Federal Judge Declares Albuquerque’s Vehicle Seizure Program Unconstitutional

Federal judge says seizing property from suspects violates the property owner's legal right to the presumption of innocence

Albuquerque, N.M. / Wikimedia Commons
August 1, 2018

A U.S. district judge declared Albuquerque's civil asset forfeiture program unconstitutional.

Federal judge James O. Browning found that seizing property from those suspected of a crime, even before a legal judgment had been rendered, violated the property owner's legal right to the presumption of innocence. The law placed the burden on citizens to absolve themselves from crimes of which they're accused, even if they had not been charged. He also held that the program’s funds collection, which bankrolls its budget, enticed law enforcement officials to work for personal benefit rather than for civilian protection.

"The City of Albuquerque has an unconstitutional institutional incentive to prosecute forfeiture cases, because, in practice, the forfeiture program sets its own budget and can spend, without meaningful oversight, all of the excess funds it raises from previous years," Browning, who sits on the District Court of New Mexico, wrote in an order Saturday.

Browning's ruling settles a lawsuit filed by Arlene Harjo in 2016 against the city for unlawfully seizing her car after her son drove it while intoxicated. The confiscation followed the New Mexico state legislature's groundbreaking civil forfeiture ban in 2015 after the nonprofit Institute for Justice uncovered videos allegedly showing city attorneys participating in "police for profit" schemes. Law enforcement officials continued to seize vehicles despite the landmark ruling.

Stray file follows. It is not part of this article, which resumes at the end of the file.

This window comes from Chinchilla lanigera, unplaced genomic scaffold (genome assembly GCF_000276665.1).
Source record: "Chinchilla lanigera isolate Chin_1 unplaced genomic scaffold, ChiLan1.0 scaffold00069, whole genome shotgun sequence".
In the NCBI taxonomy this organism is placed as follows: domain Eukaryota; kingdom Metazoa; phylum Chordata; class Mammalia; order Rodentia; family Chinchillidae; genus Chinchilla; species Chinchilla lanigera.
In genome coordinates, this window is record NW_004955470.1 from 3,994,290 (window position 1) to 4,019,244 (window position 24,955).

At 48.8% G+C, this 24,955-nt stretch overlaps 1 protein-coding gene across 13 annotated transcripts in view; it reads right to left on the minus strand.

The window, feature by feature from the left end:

Harjo became an IJ client in August 2016 and filed legal action against the city, asserting it violated the 2015 state law and legal precedent under the Constitution.

"I'm glad this is going to help people in the same situation," Harjo said. "It's totally wrong what the government is doing. Hopefully now more people will fight back, and courts will say this has to stop."

Harjo's vehicle was returned to her by the city of Albuquerque in December 2016 when officials realized the car was seized outside city limits. She continued the legal battle, however. In March the city announced it would end its civil forfeiture program, but the institute said the legal judgment was necessary to deter other municipalities from implementing similar property seizing schemes.

"Civil forfeiture is one of the most serious assaults on private property rights in the nation today,"said IJ senior attorney Robert Frommer. "For decades, civil forfeiture has lured officials away from impartial enforcement of the law and toward policing for profit."

Albuquerque mayor Tim Keller announced in March the city would upgrade its vehicle-seizure program by adhering to state law and only confiscating vehicles from owners facing convictions.

Keller’s office responded to Monday’s ruling with a statement saying, "This ruling confirms our concerns with the past approach and the need to protect the constitutional rights of people in our community."

Alicia Manzano, Keller's communications director, also said Albuquerque's legal department would examine the verdict's impact on the city as well as increase the number of traffic stops and DWI checkpoints to curb drunk-driving incidents.

The institute, which has filed similar lawsuits in other cities, said the legal victory should cause lawmakers to revisit their law enforcement and civil asset forfeiture as a law enforcement tool and revenue stream. Frommer is hopeful Judge Browning's jurisprudence will extend to other federal courts.

"Today's ruling … is a major step towards ending forfeiture not only across New Mexico, but throughout the United States," he said.

Published under: New Mexico